Child and Dependent Care Credit Eases Burden of Working Families

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Child Care Credit

Most working parents would find it impossible to work without paying someone to care for their children. The same holds true for individuals who care for an aged parent or disabled relative who is physically or mentally incapable of self-care. The child and dependent care credit eases the financial burden for working parents and caregivers, reports the Colorado Society of CPAs.

CREDIT AMOUNT TIED TO AGI

The credit can range from 20 to 35 percent of qualified work-related child and dependent care expenses. Whether you can claim 20 percent, 35 percent, or somewhere in between depends on your gross income and number of dependents. For 2004, you may count up to $3,000 of the expenses paid in a year for one qualifying individual, or $6,000 for two or more qualifying individuals.

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WHO IS A QUALIFYING CHILD OR DEPENDENT?

For the purpose of the child and dependent care credit, you must maintain as your principal home a household for a child under the age of 13 whom you may claim as your dependent. Persons who cannot dress, clean, or feed themselves, or who need constant attention to prevent them from injuring themselves or others qualify as well.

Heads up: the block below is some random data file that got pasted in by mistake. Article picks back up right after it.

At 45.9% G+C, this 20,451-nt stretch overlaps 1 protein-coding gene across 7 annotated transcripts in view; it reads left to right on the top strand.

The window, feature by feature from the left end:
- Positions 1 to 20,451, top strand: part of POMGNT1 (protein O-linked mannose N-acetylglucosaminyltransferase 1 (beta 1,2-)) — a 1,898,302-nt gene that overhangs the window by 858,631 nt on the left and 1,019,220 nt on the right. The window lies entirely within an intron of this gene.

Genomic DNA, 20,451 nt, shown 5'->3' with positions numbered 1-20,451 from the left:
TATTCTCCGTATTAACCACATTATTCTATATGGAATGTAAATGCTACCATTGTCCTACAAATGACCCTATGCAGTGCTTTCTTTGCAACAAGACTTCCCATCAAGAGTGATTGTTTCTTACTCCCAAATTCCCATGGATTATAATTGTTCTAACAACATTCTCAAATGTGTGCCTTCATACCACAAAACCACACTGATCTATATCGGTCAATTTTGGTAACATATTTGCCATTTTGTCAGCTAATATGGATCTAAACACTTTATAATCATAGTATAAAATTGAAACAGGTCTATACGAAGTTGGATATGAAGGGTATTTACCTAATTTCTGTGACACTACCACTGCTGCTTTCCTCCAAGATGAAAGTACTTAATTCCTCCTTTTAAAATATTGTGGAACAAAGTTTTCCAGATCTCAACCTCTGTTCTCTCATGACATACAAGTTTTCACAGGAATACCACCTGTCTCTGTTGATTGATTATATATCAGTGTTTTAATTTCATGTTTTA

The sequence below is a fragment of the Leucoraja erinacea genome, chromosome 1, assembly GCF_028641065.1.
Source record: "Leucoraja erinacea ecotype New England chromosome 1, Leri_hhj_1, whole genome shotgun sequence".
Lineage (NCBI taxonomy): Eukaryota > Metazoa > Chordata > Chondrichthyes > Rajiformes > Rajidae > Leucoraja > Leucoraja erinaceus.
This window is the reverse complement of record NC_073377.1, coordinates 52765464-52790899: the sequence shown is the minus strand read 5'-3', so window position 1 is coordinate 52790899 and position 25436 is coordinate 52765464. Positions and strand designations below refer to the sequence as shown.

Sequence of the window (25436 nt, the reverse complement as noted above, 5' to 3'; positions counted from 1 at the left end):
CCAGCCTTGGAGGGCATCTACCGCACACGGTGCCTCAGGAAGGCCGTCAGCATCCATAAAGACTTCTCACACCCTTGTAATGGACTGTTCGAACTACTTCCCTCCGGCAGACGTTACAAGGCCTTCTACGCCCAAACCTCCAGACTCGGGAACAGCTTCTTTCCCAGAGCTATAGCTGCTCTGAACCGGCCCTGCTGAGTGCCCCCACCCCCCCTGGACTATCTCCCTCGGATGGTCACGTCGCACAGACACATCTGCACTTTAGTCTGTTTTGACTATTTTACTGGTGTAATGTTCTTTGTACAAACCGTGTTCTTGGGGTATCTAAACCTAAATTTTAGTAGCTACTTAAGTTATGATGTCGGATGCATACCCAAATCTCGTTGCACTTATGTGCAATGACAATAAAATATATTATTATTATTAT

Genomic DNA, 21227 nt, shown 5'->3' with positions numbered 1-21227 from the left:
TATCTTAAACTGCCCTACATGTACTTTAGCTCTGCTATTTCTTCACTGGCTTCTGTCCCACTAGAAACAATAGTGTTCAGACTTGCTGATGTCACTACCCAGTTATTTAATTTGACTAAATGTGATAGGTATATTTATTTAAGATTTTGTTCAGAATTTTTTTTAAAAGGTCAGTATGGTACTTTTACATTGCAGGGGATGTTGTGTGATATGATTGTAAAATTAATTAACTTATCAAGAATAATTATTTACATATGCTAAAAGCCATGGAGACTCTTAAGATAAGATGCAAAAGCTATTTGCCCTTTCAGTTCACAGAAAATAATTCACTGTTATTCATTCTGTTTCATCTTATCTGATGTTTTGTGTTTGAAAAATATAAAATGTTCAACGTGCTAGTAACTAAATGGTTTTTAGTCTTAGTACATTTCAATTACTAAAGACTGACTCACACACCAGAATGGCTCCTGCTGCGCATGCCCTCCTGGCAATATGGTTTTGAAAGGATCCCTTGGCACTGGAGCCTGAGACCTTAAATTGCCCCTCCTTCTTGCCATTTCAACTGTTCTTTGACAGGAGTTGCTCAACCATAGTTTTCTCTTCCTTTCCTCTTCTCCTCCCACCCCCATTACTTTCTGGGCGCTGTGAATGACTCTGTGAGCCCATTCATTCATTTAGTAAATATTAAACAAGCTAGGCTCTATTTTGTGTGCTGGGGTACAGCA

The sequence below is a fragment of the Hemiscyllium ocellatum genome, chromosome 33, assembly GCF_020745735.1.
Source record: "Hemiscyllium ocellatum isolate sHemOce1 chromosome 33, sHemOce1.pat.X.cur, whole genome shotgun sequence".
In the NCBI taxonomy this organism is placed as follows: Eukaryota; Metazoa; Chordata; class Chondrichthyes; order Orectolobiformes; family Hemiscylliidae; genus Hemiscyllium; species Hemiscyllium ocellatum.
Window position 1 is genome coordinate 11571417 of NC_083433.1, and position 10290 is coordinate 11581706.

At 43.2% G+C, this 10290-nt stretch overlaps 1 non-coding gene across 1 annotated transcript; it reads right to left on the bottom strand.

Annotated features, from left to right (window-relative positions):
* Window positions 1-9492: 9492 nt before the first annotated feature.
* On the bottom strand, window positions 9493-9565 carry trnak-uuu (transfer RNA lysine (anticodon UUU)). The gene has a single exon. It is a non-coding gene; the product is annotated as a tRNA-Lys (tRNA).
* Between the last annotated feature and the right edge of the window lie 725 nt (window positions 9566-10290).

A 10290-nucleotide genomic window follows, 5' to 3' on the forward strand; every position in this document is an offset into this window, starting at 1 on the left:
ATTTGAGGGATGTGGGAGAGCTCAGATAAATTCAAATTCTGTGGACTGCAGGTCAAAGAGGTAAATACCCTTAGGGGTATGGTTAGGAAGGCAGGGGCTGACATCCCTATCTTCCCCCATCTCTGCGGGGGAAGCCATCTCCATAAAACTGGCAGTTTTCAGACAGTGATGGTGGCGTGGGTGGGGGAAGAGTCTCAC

The Working Families Tax Relief Act of 2004 created a common definition of "qualified child" for the dependent care credit, as well as the child credit, the dependency exemption, the earned income tax credit, and other child-related tax breaks. Effective in 2005, general tests involving residency and relationship to the taxpayer will be the same across the Tax Code, but different provisions will continue to use different cut-off ages.

ADDITIONAL GUIDELINES APPLY

As you might expect, there are a number of additional requirements you must meet before you can claim the child and dependent care tax credit. First, the care must be necessary so that you can work or look for work. If you are

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